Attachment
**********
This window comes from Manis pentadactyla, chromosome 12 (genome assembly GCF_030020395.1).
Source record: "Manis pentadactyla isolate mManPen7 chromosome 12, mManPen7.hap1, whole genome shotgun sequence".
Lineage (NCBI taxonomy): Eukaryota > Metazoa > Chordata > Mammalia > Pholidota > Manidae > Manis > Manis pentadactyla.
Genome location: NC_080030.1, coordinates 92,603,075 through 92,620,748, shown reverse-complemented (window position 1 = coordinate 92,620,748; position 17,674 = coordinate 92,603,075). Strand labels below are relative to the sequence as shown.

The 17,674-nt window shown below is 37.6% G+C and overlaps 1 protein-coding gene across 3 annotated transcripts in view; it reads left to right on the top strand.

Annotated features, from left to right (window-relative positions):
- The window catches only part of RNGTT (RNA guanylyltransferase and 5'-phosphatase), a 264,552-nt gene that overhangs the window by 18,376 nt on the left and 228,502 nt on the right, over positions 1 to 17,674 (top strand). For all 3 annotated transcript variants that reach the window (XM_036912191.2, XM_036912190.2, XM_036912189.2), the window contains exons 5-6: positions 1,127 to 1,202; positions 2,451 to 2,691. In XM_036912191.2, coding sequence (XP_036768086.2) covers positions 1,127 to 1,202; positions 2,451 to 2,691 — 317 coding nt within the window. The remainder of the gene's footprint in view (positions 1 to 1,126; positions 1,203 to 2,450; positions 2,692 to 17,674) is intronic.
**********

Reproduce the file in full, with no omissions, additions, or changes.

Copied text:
This window comes from Manis pentadactyla, chromosome 12 (genome assembly GCF_030020395.1).
Source record: "Manis pentadactyla isolate mManPen7 chromosome 12, mManPen7.hap1, whole genome shotgun sequence".
Lineage (NCBI taxonomy): Eukaryota > Metazoa > Chordata > Mammalia > Pholidota > Manidae > Manis > Manis pentadactyla.
Genome location: NC_080030.1, coordinates 92,603,075 through 92,620,748, shown reverse-complemented (window position 1 = coordinate 92,620,748; position 17,674 = coordinate 92,603,075). Strand labels below are relative to the sequence as shown.

The 17,674-nt window shown below is 37.6% G+C and overlaps 1 protein-coding gene across 3 annotated transcripts in view; it reads left to right on the top strand.

Annotated features, from left to right (window-relative positions):
- The window catches only part of RNGTT (RNA guanylyltransferase and 5'-phosphatase), a 264,552-nt gene that overhangs the window by 18,376 nt on the left and 228,502 nt on the right, over positions 1 to 17,674 (top strand). For all 3 annotated transcript variants that reach the window (XM_036912191.2, XM_036912190.2, XM_036912189.2), the window contains exons 5-6: positions 1,127 to 1,202; positions 2,451 to 2,691. In XM_036912191.2, coding sequence (XP_036768086.2) covers positions 1,127 to 1,202; positions 2,451 to 2,691 — 317 coding nt within the window. The remainder of the gene's footprint in view (positions 1 to 1,126; positions 1,203 to 2,450; positions 2,692 to 17,674) is intronic.